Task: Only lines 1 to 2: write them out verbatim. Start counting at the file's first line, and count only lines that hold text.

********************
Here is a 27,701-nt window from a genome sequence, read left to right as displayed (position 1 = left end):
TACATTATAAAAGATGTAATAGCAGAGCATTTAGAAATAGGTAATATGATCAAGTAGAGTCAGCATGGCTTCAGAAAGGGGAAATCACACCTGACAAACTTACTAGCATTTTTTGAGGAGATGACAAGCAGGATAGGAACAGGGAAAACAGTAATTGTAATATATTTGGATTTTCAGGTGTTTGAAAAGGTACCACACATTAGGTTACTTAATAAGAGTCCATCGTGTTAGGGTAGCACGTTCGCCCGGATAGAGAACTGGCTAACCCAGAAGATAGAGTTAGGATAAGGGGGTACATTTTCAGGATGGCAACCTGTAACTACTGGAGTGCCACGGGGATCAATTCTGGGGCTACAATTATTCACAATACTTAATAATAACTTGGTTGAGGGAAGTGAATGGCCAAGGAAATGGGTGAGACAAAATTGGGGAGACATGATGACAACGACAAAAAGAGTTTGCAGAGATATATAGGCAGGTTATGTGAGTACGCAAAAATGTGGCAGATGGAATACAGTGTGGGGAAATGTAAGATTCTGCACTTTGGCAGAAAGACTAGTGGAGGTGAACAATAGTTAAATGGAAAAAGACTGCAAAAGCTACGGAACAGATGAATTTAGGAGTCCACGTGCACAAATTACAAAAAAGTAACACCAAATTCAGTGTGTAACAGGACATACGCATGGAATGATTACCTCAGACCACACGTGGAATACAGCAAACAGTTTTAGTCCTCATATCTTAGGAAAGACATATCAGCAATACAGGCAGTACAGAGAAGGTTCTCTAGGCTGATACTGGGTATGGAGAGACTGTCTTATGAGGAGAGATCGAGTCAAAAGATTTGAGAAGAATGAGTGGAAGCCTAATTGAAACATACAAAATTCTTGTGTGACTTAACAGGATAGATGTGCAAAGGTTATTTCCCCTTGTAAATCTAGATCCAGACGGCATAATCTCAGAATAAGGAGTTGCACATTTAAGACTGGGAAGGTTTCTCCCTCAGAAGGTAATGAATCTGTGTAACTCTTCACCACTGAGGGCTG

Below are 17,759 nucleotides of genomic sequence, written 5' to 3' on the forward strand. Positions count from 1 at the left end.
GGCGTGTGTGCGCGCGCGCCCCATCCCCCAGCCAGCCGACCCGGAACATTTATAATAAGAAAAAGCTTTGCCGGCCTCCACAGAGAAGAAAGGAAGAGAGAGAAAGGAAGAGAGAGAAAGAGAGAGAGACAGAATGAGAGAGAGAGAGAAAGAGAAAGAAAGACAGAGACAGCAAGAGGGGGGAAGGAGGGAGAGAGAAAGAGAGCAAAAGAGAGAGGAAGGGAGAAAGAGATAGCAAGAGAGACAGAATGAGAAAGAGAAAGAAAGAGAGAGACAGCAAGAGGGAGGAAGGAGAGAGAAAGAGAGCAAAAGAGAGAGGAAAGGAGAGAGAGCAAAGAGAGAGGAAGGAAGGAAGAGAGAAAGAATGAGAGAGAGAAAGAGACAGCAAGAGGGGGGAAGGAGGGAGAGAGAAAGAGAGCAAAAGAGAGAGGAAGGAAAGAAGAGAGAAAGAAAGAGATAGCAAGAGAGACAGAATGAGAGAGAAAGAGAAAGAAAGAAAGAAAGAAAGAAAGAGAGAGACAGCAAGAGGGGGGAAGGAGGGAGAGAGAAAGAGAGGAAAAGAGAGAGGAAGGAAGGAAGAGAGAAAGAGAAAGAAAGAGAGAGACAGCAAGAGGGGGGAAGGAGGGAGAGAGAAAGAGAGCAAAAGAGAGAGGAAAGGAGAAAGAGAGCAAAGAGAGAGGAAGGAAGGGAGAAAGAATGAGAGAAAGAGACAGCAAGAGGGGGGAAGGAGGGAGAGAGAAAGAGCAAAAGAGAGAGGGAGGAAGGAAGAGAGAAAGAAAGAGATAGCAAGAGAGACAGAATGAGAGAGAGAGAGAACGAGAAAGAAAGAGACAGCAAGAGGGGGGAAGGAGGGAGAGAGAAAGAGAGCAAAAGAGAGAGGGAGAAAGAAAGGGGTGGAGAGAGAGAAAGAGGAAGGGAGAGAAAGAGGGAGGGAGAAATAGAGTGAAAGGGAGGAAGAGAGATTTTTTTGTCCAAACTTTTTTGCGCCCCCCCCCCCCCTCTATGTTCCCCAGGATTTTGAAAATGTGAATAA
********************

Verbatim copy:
Here is a 27,701-nt window from a genome sequence, read left to right as displayed (position 1 = left end):
TACATTATAAAAGATGTAATAGCAGAGCATTTAGAAATAGGTAATATGATCAAGTAGAGTCAGCATGGCTTCAGAAAGGGGAAATCACACCTGACAAACTTACTAGCATTTTTTGAGGAGATGACAAGCAGGATAGGAACAGGGAAAACAGTAATTGTAATATATTTGGATTTTCAGGTGTTTGAAAAGGTACCACACATTAGGTTACTTAATAAGAGTCCATCGTGTTAGGGTAGCACGTTCGCCCGGATAGAGAACTGGCTAACCCAGAAGATAGAGTTAGGATAAGGGGGTACATTTTCAGGATGGCAACCTGTAACTACTGGAGTGCCACGGGGATCAATTCTGGGGCTACAATTATTCACAATACTTAATAATAACTTGGTTGAGGGAAGTGAATGGCCAAGGAAATGGGTGAGACAAAATTGGGGAGACATGATGACAACGACAAAAAGAGTTTGCAGAGATATATAGGCAGGTTATGTGAGTACGCAAAAATGTGGCAGATGGAATACAGTGTGGGGAAATGTAAGATTCTGCACTTTGGCAGAAAGACTAGTGGAGGTGAACAATAGTTAAATGGAAAAAGACTGCAAAAGCTACGGAACAGATGAATTTAGGAGTCCACGTGCACAAATTACAAAAAAGTAACACCAAATTCAGTGTGTAACAGGACATACGCATGGAATGATTACCTCAGACCACACGTGGAATACAGCAAACAGTTTTAGTCCTCATATCTTAGGAAAGACATATCAGCAATACAGGCAGTACAGAGAAGGTTCTCTAGGCTGATACTGGGTATGGAGAGACTGTCTTATGAGGAGAGATCGAGTCAAAAGATTTGAGAAGAATGAGTGGAAGCCTAATTGAAACATACAAAATTCTTGTGTGACTTAACAGGATAGATGTGCAAAGGTTATTTCCCCTTGTAAATCTAGATCCAGACGGCATAATCTCAGAATAAGGAGTTGCACATTTAAGACTGGGAAGGTTTCTCCCTCAGAAGGTAATGAATCTGTGTAACTCTTCACCACTGAGGGCTG